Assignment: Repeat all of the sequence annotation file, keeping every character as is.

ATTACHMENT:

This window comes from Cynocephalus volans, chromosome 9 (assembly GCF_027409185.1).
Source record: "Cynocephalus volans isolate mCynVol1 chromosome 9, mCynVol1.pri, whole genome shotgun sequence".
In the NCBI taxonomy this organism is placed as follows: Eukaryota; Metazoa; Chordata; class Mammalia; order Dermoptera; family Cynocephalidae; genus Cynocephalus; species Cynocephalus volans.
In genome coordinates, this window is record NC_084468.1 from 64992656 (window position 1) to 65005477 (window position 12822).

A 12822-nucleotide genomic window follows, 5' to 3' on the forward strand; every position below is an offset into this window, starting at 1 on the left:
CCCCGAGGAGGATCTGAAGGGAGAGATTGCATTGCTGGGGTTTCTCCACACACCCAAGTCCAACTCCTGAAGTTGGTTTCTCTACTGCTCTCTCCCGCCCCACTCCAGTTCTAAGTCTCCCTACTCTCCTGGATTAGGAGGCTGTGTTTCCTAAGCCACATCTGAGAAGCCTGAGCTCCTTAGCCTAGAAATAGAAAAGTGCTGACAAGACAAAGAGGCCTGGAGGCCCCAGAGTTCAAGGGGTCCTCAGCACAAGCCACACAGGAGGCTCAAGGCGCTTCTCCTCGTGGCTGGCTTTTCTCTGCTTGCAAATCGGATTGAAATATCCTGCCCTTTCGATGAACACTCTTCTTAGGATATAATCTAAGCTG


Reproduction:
This window comes from Cynocephalus volans, chromosome 9 (assembly GCF_027409185.1).
Source record: "Cynocephalus volans isolate mCynVol1 chromosome 9, mCynVol1.pri, whole genome shotgun sequence".
In the NCBI taxonomy this organism is placed as follows: Eukaryota; Metazoa; Chordata; class Mammalia; order Dermoptera; family Cynocephalidae; genus Cynocephalus; species Cynocephalus volans.
In genome coordinates, this window is record NC_084468.1 from 64992656 (window position 1) to 65005477 (window position 12822).

A 12822-nucleotide genomic window follows, 5' to 3' on the forward strand; every position below is an offset into this window, starting at 1 on the left:
CCCCGAGGAGGATCTGAAGGGAGAGATTGCATTGCTGGGGTTTCTCCACACACCCAAGTCCAACTCCTGAAGTTGGTTTCTCTACTGCTCTCTCCCGCCCCACTCCAGTTCTAAGTCTCCCTACTCTCCTGGATTAGGAGGCTGTGTTTCCTAAGCCACATCTGAGAAGCCTGAGCTCCTTAGCCTAGAAATAGAAAAGTGCTGACAAGACAAAGAGGCCTGGAGGCCCCAGAGTTCAAGGGGTCCTCAGCACAAGCCACACAGGAGGCTCAAGGCGCTTCTCCTCGTGGCTGGCTTTTCTCTGCTTGCAAATCGGATTGAAATATCCTGCCCTTTCGATGAACACTCTTCTTAGGATATAATCTAAGCTG